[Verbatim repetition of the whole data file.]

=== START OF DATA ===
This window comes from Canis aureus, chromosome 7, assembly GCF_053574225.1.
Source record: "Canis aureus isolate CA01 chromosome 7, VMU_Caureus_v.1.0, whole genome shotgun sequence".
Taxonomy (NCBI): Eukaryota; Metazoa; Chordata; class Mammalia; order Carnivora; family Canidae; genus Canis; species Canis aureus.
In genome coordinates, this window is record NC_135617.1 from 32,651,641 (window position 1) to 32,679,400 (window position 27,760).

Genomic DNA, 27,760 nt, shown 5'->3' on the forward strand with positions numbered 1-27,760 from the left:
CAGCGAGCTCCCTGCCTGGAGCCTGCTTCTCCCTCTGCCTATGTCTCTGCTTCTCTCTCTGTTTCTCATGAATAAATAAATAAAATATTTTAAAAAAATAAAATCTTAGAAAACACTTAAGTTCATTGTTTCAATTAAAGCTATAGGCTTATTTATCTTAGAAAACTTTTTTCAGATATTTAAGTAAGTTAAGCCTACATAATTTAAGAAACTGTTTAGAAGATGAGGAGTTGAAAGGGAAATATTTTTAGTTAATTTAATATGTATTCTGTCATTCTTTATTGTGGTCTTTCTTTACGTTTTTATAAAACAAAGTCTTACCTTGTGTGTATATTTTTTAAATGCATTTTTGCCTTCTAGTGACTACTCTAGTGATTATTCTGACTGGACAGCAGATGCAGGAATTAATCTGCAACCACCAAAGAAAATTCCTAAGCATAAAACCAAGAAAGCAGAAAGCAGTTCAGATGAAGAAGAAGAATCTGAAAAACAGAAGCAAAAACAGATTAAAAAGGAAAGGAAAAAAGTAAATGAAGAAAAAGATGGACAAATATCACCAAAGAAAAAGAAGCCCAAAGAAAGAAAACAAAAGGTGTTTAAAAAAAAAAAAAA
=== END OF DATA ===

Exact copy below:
This window comes from Canis aureus, chromosome 7, assembly GCF_053574225.1.
Source record: "Canis aureus isolate CA01 chromosome 7, VMU_Caureus_v.1.0, whole genome shotgun sequence".
Taxonomy (NCBI): Eukaryota; Metazoa; Chordata; class Mammalia; order Carnivora; family Canidae; genus Canis; species Canis aureus.
In genome coordinates, this window is record NC_135617.1 from 32,651,641 (window position 1) to 32,679,400 (window position 27,760).

Genomic DNA, 27,760 nt, shown 5'->3' on the forward strand with positions numbered 1-27,760 from the left:
CAGCGAGCTCCCTGCCTGGAGCCTGCTTCTCCCTCTGCCTATGTCTCTGCTTCTCTCTCTGTTTCTCATGAATAAATAAATAAAATATTTTAAAAAAATAAAATCTTAGAAAACACTTAAGTTCATTGTTTCAATTAAAGCTATAGGCTTATTTATCTTAGAAAACTTTTTTCAGATATTTAAGTAAGTTAAGCCTACATAATTTAAGAAACTGTTTAGAAGATGAGGAGTTGAAAGGGAAATATTTTTAGTTAATTTAATATGTATTCTGTCATTCTTTATTGTGGTCTTTCTTTACGTTTTTATAAAACAAAGTCTTACCTTGTGTGTATATTTTTTAAATGCATTTTTGCCTTCTAGTGACTACTCTAGTGATTATTCTGACTGGACAGCAGATGCAGGAATTAATCTGCAACCACCAAAGAAAATTCCTAAGCATAAAACCAAGAAAGCAGAAAGCAGTTCAGATGAAGAAGAAGAATCTGAAAAACAGAAGCAAAAACAGATTAAAAAGGAAAGGAAAAAAGTAAATGAAGAAAAAGATGGACAAATATCACCAAAGAAAAAGAAGCCCAAAGAAAGAAAACAAAAGGTGTTTAAAAAAAAAAAAAA